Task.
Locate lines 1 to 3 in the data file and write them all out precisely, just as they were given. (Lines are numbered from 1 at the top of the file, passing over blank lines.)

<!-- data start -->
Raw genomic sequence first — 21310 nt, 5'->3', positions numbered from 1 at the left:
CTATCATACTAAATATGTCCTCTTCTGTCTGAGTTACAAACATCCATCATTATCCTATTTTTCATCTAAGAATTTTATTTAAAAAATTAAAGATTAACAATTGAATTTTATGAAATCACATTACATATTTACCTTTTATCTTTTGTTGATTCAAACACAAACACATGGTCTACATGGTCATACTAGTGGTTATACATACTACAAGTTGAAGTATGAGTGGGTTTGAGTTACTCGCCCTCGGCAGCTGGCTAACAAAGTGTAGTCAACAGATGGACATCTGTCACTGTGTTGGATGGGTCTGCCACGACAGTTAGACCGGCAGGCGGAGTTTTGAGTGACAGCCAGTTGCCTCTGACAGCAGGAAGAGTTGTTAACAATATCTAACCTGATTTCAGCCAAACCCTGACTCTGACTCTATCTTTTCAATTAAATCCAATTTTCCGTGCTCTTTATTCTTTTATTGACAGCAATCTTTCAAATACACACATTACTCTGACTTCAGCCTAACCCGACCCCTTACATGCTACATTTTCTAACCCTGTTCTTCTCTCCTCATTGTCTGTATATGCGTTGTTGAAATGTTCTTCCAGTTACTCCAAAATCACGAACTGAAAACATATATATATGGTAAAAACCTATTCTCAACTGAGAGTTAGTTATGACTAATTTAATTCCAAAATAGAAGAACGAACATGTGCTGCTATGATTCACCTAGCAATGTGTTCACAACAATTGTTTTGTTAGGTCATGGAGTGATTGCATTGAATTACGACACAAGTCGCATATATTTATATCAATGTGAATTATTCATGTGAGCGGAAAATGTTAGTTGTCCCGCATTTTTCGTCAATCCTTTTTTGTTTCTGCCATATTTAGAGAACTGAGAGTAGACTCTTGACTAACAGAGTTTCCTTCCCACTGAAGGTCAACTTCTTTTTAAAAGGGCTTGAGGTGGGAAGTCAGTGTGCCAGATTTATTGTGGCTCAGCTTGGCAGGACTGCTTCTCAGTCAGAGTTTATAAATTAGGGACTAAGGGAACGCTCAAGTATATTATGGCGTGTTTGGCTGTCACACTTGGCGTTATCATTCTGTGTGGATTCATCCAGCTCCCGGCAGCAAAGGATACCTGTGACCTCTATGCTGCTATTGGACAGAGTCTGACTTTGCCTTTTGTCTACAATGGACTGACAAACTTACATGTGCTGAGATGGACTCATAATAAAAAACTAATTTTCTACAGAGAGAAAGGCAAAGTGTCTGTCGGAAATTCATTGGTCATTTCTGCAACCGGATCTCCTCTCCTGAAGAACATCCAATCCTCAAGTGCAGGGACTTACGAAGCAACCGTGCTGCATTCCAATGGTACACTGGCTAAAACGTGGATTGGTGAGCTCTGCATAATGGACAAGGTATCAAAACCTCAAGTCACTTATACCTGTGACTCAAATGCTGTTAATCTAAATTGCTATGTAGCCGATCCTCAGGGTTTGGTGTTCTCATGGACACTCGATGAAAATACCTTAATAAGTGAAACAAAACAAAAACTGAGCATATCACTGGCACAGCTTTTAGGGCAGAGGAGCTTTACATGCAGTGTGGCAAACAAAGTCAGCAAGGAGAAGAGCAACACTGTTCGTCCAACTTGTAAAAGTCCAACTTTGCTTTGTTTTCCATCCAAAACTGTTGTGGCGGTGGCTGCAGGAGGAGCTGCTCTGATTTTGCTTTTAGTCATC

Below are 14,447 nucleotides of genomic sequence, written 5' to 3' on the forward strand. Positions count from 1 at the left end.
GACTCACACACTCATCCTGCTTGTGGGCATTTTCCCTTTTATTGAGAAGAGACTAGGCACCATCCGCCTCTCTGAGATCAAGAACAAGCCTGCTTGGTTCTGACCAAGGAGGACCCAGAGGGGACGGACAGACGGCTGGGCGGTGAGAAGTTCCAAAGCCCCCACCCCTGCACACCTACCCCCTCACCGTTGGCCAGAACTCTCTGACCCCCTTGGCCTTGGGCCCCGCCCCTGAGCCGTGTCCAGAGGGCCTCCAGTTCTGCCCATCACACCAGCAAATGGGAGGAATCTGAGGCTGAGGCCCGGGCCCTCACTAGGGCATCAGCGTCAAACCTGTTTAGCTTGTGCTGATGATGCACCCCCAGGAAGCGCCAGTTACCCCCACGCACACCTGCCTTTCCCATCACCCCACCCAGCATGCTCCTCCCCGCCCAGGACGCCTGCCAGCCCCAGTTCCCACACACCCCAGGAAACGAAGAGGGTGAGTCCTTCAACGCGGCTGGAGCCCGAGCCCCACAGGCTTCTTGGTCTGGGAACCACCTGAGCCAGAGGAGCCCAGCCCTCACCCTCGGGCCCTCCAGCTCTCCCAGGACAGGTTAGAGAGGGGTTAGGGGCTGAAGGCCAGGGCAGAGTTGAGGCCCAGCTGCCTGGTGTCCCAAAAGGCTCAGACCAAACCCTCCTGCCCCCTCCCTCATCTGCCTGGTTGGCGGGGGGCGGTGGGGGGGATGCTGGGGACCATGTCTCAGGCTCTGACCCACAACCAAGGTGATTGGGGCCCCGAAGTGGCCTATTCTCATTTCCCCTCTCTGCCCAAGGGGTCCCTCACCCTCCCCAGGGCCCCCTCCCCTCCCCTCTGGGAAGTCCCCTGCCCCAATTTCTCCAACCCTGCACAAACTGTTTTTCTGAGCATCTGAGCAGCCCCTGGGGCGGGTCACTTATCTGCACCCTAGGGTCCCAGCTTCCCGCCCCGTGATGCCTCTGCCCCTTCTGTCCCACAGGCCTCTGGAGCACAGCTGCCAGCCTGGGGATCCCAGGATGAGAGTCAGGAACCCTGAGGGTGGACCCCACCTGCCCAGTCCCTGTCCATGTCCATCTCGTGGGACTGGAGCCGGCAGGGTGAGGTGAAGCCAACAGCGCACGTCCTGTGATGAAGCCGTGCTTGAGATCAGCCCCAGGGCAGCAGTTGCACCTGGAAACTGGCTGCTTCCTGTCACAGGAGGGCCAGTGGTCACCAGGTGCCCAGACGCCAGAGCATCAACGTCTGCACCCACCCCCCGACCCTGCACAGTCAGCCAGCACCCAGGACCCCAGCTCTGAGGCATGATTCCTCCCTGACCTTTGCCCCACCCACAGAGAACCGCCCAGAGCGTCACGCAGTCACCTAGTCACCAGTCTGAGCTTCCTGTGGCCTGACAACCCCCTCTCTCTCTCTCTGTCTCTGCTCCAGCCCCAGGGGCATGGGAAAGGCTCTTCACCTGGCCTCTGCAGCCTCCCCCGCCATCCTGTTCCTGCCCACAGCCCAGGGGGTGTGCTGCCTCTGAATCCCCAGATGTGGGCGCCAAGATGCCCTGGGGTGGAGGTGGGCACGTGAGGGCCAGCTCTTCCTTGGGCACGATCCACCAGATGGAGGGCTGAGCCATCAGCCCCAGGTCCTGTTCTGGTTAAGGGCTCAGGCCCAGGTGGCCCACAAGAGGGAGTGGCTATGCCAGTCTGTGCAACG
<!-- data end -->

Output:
Raw genomic sequence first — 21310 nt, 5'->3', positions numbered from 1 at the left:
CTATCATACTAAATATGTCCTCTTCTGTCTGAGTTACAAACATCCATCATTATCCTATTTTTCATCTAAGAATTTTATTTAAAAAATTAAAGATTAACAATTGAATTTTATGAAATCACATTACATATTTACCTTTTATCTTTTGTTGATTCAAACACAAACACATGGTCTACATGGTCATACTAGTGGTTATACATACTACAAGTTGAAGTATGAGTGGGTTTGAGTTACTCGCCCTCGGCAGCTGGCTAACAAAGTGTAGTCAACAGATGGACATCTGTCACTGTGTTGGATGGGTCTGCCACGACAGTTAGACCGGCAGGCGGAGTTTTGAGTGACAGCCAGTTGCCTCTGACAGCAGGAAGAGTTGTTAACAATATCTAACCTGATTTCAGCCAAACCCTGACTCTGACTCTATCTTTTCAATTAAATCCAATTTTCCGTGCTCTTTATTCTTTTATTGACAGCAATCTTTCAAATACACACATTACTCTGACTTCAGCCTAACCCGACCCCTTACATGCTACATTTTCTAACCCTGTTCTTCTCTCCTCATTGTCTGTATATGCGTTGTTGAAATGTTCTTCCAGTTACTCCAAAATCACGAACTGAAAACATATATATATGGTAAAAACCTATTCTCAACTGAGAGTTAGTTATGACTAATTTAATTCCAAAATAGAAGAACGAACATGTGCTGCTATGATTCACCTAGCAATGTGTTCACAACAATTGTTTTGTTAGGTCATGGAGTGATTGCATTGAATTACGACACAAGTCGCATATATTTATATCAATGTGAATTATTCATGTGAGCGGAAAATGTTAGTTGTCCCGCATTTTTCGTCAATCCTTTTTTGTTTCTGCCATATTTAGAGAACTGAGAGTAGACTCTTGACTAACAGAGTTTCCTTCCCACTGAAGGTCAACTTCTTTTTAAAAGGGCTTGAGGTGGGAAGTCAGTGTGCCAGATTTATTGTGGCTCAGCTTGGCAGGACTGCTTCTCAGTCAGAGTTTATAAATTAGGGACTAAGGGAACGCTCAAGTATATTATGGCGTGTTTGGCTGTCACACTTGGCGTTATCATTCTGTGTGGATTCATCCAGCTCCCGGCAGCAAAGGATACCTGTGACCTCTATGCTGCTATTGGACAGAGTCTGACTTTGCCTTTTGTCTACAATGGACTGACAAACTTACATGTGCTGAGATGGACTCATAATAAAAAACTAATTTTCTACAGAGAGAAAGGCAAAGTGTCTGTCGGAAATTCATTGGTCATTTCTGCAACCGGATCTCCTCTCCTGAAGAACATCCAATCCTCAAGTGCAGGGACTTACGAAGCAACCGTGCTGCATTCCAATGGTACACTGGCTAAAACGTGGATTGGTGAGCTCTGCATAATGGACAAGGTATCAAAACCTCAAGTCACTTATACCTGTGACTCAAATGCTGTTAATCTAAATTGCTATGTAGCCGATCCTCAGGGTTTGGTGTTCTCATGGACACTCGATGAAAATACCTTAATAAGTGAAACAAAACAAAAACTGAGCATATCACTGGCACAGCTTTTAGGGCAGAGGAGCTTTACATGCAGTGTGGCAAACAAAGTCAGCAAGGAGAAGAGCAACACTGTTCGTCCAACTTGTAAAAGTCCAACTTTGCTTTGTTTTCCATCCAAAACTGTTGTGGCGGTGGCTGCAGGAGGAGCTGCTCTGATTTTGCTTTTAGTCATC

Below are 14,447 nucleotides of genomic sequence, written 5' to 3' on the forward strand. Positions count from 1 at the left end.